My name is Jackie Kleinsmith. I am an exercise science intern at Lifexcel. I came here hoping to get an idea of what it’s like to be a dietitian. My main focus was to shadow the dietitians here and see if it would help me decide if I wanted to become one. Some of the things I have seen are what I expected… people trying to lose weight and some who just wanted to learn how to eat healthy. As I sat in on nutrition discussions and initial consultations, I started to see a pattern. Many of the clients had been on diets before, lost the weight, and then regained it. What has made my experience here different than what I would expect to see at other places is that they are less worried about getting you to a specific number on a scale and more concerned about finding out why you are trying to or needing to lose weight in the first place. They focus on the causes of weight gain, for which there are many reasons. It’s no wonder that people gain weight after going off a fad diet, it isn’t specified to their individual needs! Lifexcel has opened my eyes to a whole new insight of the obesity problem we are facing. Unfortunately, not enough people out there can offer what Lifexcel can. If every weight loss company or business took on the nutrition, exercise and behavior aspect that they do here, then there wouldn’t be such a significant amount of our country overweight. It’s more than just giving you a meal plan. It’s helping you understand the root of the problem.
I never understood why so much of our country was obese. As naive as it sounds, I thought that people just didn’t care about their health or that they didn’t have the self control to stop eating. But there is so much more to it than that. Our society sets us up for over eating as well as for emotional eating. When you watch a commercial that involves food you don’t see sad people you see happy people munching on what ever snack is being advertised. You even see commercials of kids being sad until they get their favorite snack or cookie to cheer them up. I knew that food was always around us and there was constant advertising but I never realized how much of advertising is intended to play on our emotions.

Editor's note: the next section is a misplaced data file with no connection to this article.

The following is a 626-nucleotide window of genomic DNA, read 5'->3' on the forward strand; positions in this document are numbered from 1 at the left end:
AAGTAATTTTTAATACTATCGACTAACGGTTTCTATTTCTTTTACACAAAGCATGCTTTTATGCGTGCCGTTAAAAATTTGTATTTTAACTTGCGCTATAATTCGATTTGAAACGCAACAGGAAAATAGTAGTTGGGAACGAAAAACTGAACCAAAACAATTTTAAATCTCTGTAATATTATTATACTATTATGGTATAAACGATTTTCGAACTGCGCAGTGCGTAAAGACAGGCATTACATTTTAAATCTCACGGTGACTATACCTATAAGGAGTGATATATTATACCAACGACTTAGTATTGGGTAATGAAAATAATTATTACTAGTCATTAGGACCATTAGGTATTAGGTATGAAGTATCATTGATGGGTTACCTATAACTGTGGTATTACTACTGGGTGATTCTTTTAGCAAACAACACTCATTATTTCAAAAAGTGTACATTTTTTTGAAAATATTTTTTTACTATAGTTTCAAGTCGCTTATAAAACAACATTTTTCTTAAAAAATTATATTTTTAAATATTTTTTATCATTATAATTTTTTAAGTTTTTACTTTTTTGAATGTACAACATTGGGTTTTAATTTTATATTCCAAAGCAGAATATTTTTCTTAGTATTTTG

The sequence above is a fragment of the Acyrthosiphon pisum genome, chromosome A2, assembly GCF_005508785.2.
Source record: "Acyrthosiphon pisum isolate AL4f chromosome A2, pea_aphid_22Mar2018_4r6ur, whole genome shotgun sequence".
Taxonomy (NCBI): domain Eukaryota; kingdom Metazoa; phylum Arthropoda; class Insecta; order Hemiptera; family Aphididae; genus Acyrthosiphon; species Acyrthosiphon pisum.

I wouldn’t consider myself an emotional eater but I do think I have some of the characteristics (in fact I think the majority of the country does even if they don’t know it). I didn’t realize it until I came here but I would reward myself with food if I was having a bad day. Even if my stress level isn’t high but I’m a little irritated I will eat chocolate or other candy (I have a really bad sweet tooth- thanks Grandpa). I usually never thought twice about it but now it’s hard for me not to think about the reason I am eating a chocolate bar.
The most interesting thing that I’ve learned during my internship is the concept of mindful eating. Usually when we are eating we are doing others things as well. We are on autopilot. We know the food tastes good but we aren’t exactly concentrated on it. We may not even realize we’re eating during the middle of the meal. That’s what happens to me, I take the first few bites and think this is good. Then I start talking or watching television and I won’t notice the food again until the end. Then think… “dang, this is so good but it’s almost gone.” In reality, I didn’t even focus on the taste for half the time I was eating it. As I sat in on Sherri talking to clients about mindful eating I started putting it into practice. I paid more attention to the food I was eating and started thinking “is this something that really tastes good to me? Is it worth the calories?” I was surprised to find out that Pizza Hut’s pizza, which I had previously thought was my favorite, no longer looked or tasted as good as it used to.
I am almost halfway through my internship here and I have really enjoyed what I’ve learned. I didn’t think the information that was being given to clients would be able to relate to me as much as it has. This is just a touch of what I’ve learned here and I’m excited to see what is yet to come!